Mortgage tech news roundup: August 19

Layoffs, a name change, a new CEO and more

Mortgage tech news roundup: August 19

This week, digital mortgage lender Better is launching a partnership with Palantir. Mortgage technology company Blend Labs is slashing and losing money. Volly hired a new CEO. First American Data & Analytics launched a new product suite focused on automated valuation. Inco-Check changed its name. ATTOM, a curator of real estate data nationally for land and property data, made an acquisition.


Digital mortgage lender Better is pairing with Palantir in a bid to help make mortgage financing cheaper, easier and more equitable.

Palantir builds software that helps organizations better integrate their data, decisions and operations.

Their partnership initiates the launch of Tinman Marketplace, a new version of Better’s proprietary loan platform, which automates 70% of the mortgage process. Palantir’s Foundry operating system will help fuel the platform’s operations.

Read more: Digital mortgage lender Better lays off 900 staff

Plans call for Tinman Marketplace to move from rate sheets and 200-plus eligibility PDF files to an interface that works on top of Better’s existing investor/pricing/match engine. The idea is to make it easier for government-sponsored enterprises and mortgage industry investors to make richer and deeper data-driven mortgage capital allocation decisions.

The hope is that combining Tinman, which automates specialized processing and underwriting functions, and Foundry will help lead to better data driven decision making in terms of allocating lending and expanding mortgage access in the United States.

Better quickly made a reputation for innovation and has funded over $100 billion in home financings over the last six years since its launch. The company has also slashed legions of jobs in recent months, however, as the market has turned.

Blend Labs

Mortgage technology company Blend Labs is cutting 25% of its workforce after losing nearly $480 million during the second quarter of 2022.

The company’s net loss hit $478.4 million in Q2. Net losses for the first six months of 2022 came in at $551.9 million, the company noted in its earnings release.

Blend labs slashed more than 400 job positions through two layoff rounds in April and August, which eliminated 25% of its workforce, according to multiple media reports focused on the company’s Q2 earnings call.

“We are addressing the challenging market conditions by playing to win long term, taking decisive actions to improve our cost structure and optimizing returns on our innovation investments,” Nima Ghamsara, founder and head of Blend, said in prepared remarks issued with the Q2 results.


Katharine Loveland is the new CEO for Volly, a provider of technology and marketing services for banks and mortgage companies.

In a related move, Jerry Halbrook, who has served as CEO for the past three years, will transition to the role of executive chairman.

Loveland is a 15-year mortgage technology and financial services industry veteran. She most recently served as vice president of customer success at Reggora. Before that, she was an executive vice president with Accenture, where she led the Mortgage Cadence Delivery and Client Success Teams.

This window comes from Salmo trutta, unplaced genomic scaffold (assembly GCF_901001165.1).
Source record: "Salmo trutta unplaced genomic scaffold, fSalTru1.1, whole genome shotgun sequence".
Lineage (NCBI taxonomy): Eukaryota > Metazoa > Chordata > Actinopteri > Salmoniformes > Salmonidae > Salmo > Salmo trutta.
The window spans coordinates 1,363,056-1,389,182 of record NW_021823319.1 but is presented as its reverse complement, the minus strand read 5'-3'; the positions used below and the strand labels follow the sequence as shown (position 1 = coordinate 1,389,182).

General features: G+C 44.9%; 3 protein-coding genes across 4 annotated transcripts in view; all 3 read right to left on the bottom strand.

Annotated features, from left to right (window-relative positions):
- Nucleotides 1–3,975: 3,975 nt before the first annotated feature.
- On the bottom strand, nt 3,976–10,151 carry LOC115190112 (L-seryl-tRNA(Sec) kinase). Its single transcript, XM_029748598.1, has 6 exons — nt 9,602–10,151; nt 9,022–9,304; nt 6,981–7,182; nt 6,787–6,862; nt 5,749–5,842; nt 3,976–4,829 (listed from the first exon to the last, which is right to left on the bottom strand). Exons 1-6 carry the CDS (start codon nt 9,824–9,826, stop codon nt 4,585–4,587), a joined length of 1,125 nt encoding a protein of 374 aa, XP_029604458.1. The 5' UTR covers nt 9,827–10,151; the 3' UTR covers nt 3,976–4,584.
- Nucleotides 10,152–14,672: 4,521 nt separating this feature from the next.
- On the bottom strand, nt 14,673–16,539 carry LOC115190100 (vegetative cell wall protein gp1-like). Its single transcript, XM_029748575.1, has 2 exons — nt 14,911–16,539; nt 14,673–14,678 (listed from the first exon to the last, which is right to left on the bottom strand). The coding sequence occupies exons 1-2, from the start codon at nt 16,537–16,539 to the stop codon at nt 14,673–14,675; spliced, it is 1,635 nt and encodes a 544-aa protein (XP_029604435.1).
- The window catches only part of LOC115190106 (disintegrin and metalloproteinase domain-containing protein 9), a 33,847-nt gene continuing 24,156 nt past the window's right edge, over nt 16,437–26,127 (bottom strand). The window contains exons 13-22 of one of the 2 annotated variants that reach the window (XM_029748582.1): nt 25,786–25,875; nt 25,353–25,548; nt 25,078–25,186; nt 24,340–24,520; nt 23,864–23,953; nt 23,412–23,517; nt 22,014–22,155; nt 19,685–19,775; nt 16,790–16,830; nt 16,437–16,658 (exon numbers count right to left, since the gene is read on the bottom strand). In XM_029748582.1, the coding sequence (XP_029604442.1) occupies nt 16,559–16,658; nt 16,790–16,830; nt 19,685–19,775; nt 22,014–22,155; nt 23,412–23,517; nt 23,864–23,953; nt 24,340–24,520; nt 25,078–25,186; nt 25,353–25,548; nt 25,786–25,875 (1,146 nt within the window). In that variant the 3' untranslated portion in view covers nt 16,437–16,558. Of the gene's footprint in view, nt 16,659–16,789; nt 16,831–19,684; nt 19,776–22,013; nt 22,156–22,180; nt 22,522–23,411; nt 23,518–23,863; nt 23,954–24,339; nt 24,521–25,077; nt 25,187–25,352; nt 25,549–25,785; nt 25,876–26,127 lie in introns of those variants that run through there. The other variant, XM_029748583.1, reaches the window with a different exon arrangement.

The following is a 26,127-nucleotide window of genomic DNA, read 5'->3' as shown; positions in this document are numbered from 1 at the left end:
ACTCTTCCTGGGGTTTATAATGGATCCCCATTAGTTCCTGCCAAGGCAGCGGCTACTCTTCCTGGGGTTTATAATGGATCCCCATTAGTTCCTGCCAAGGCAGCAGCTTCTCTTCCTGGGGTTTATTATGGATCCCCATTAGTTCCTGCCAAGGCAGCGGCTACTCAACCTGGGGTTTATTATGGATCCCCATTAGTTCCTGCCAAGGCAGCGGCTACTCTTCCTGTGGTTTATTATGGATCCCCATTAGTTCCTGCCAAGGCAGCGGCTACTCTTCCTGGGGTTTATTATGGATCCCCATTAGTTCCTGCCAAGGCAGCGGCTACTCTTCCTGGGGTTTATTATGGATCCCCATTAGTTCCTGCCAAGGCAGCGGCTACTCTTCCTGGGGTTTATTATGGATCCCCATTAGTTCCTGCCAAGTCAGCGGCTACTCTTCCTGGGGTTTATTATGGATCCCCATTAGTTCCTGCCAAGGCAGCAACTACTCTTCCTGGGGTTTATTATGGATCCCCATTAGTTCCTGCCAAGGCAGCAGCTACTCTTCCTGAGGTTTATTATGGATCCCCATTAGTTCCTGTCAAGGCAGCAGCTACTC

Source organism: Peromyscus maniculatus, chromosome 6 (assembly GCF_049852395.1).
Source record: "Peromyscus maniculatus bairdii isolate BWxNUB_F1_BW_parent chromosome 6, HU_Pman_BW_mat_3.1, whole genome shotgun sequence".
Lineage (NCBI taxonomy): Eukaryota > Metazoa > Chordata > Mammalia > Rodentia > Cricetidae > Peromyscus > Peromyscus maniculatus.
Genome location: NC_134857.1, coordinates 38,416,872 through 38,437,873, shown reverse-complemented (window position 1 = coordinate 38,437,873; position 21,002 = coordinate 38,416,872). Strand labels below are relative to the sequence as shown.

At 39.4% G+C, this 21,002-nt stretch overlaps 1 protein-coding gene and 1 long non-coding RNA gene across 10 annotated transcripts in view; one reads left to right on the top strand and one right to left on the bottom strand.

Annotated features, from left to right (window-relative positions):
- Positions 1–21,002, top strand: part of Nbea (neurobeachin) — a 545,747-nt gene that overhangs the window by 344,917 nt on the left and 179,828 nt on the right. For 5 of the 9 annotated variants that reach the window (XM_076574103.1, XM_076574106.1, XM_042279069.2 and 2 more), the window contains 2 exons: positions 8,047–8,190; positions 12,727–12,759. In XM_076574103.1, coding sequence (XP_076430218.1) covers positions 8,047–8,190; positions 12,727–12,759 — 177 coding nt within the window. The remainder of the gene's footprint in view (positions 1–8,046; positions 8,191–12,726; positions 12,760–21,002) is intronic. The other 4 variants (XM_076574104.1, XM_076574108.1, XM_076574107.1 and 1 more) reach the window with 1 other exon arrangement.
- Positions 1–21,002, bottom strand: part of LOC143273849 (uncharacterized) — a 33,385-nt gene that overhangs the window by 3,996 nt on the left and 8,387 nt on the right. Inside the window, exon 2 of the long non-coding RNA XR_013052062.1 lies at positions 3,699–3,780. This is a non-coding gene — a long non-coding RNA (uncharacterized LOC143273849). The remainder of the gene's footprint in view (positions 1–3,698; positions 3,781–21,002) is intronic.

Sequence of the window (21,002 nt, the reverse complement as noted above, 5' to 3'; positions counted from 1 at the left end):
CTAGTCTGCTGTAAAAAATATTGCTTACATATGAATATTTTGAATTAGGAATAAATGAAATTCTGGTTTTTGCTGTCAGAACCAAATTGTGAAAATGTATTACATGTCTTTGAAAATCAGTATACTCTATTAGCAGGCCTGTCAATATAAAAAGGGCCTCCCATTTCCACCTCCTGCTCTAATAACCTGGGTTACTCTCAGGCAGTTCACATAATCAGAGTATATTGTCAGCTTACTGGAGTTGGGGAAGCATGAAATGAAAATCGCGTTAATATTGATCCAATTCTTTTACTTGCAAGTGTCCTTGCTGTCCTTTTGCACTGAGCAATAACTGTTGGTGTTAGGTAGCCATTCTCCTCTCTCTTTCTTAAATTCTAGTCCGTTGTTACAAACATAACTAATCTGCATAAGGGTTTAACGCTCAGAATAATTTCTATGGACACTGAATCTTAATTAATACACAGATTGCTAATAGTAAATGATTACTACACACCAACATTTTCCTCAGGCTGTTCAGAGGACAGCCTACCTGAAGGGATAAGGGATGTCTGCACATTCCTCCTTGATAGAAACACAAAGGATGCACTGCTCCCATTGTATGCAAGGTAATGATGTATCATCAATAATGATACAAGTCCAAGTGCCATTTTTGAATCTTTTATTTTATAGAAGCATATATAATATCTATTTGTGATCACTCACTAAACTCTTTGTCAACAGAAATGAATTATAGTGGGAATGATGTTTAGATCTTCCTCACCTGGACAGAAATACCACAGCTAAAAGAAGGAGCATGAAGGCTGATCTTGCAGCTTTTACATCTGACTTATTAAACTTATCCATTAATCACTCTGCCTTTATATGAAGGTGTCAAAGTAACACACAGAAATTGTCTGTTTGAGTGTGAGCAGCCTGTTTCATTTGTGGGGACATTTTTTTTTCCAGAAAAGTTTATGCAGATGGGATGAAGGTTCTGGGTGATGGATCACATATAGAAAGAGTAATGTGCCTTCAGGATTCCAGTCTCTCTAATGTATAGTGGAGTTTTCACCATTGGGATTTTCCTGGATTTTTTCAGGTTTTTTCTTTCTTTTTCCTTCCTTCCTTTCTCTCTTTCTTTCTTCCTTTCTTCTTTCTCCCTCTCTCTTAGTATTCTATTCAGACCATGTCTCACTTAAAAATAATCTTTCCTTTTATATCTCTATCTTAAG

Volly’s technology provides digital engagement platforms, lending technology and creative marketing services to help facilitate the lending process for the borrower and loan officer. Volly is a portfolio company of New Capital Partners, a lower middle-market private equity firm based in Birmingham, AL.

Volly itself is based in Massachusetts.

First American

First American Data & Analytics, a division of First American Financial, has launched a new product roster focused on automated valuation.

The product, dubbed Procision, uses a state-of-the-art blended modeling approach to give lenders and financial services clients, proptech companies and other consumers of real estate data a high level of accuracy.

Procision includes three automated valuation model products, focused on lenders, client websites and portfolio analysis.

First American Data & Analytics provides property-focused information, risk management and valuation products and services.

First American Financial Corp. provides title, settlement and risk products and services for real estate transactions. 


Inco-Check has a new name – QC Ally, LLC.

Narrow Gauge Capital acquired the company in March, and the rebrand is meant to fuel the new ownership’s vision of fostering innovation through high quality QC and audit products and services.

The company as it is today bills itself as “your partner in tech-enabled enterprise loan quality and audit services.” QC Ally’s LQ Pro software is designed to provide a partnership-oriented experience that accelerates the mortgage manufacturing process.

QC Ally relaunched with a new website,, that highlights the new company as well as corporate thought leadership.


ATTOM, a curator of real estate data nationally for land and property data, has acquired Estated, a property data licensing company.

Neither side disclosed financial terms.

Read next: Blend Labs raises IPO valuation target to $4 billion

ATTOM is billing the acquisition of Estated as a natural fit, because both companies provide clients property data and marketplace insights so clients make more informed and educated decisions.

ATTOM said the deal will strengthen its presence in the enterprise data licensing marketplace, along with the consumer and investor real estate market.

Most recently, ATTOM acquired GeoData Plus and Home Junction, and divested RealtyTrac so it could focus 100% on accelerating the growth of its data licensing business.